Ongoing research funded by the Center for Produce Safety (CPS) aims to fill knowledge gaps about the efficacy of sanitizers and wash techniques used on peaches. Although packinghouses regularly run peaches over a spray bar brush bed to apply sanitizer via water, little data is available about sanitizer efficacy, contact times, or treatment durations.
The project is led by Meijun Zhu, Ph.D. from Washington State University, who saw the need to investigate wash systems after a 2020 foodborne illness outbreak linked to peaches contaminated by Salmonella, which was possibly introduced to the fruit by nearby animal agriculture. Dr. Zhu is combining laboratory studies and packinghouse trials to produce science-based data on sanitation efficacy for the industry to use to develop preventive control programs.
In a packinghouse, peaches are typically washed, defuzzed, and then moved to a brush bed where overhead nozzles spray sanitizer-treated water. Research on fruits with fuzz like peaches is more difficult than on smooth-skinned fruit. Therefore, the researchers believe that if they are able to identify a sanitizer program that works on peaches, it will probably be equally or more effective on smooth-skinned stone fruit.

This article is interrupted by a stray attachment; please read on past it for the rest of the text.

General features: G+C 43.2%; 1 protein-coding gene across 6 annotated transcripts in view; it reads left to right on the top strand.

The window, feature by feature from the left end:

Dr. Zhu will use peaches sent weekly from commercial California packinghouses to lab in Washington. She will inoculate them with bacteria, then test the efficacy of the most common sanitizer, chlorine, as well as various other food-grade antimicrobials. As part of her work, Dr. Zhu will also investigate the effects of different sanitizer concentrations and contact times.
Conducting the same tests on peaches from weekly shipments throughout the season should account for any potential varietal responses, as the fruit mature at different points during the summer. The peaches will be inoculated with a nonpathogenic strain, Enterococcus faecium NRRL B-2354, as a surrogate for Salmonella and Listeria monocytogenes.
The work done in the lab allows the researchers to control concentrations and contact time, however, it is unable to mimic the dynamic processing flow seen in real-world packing facilities. Dr. Zhu’s goal is to collect as much laboratory data as possible in the 2023 season to prepare for three large-scale trials planned at California packinghouses in 2024.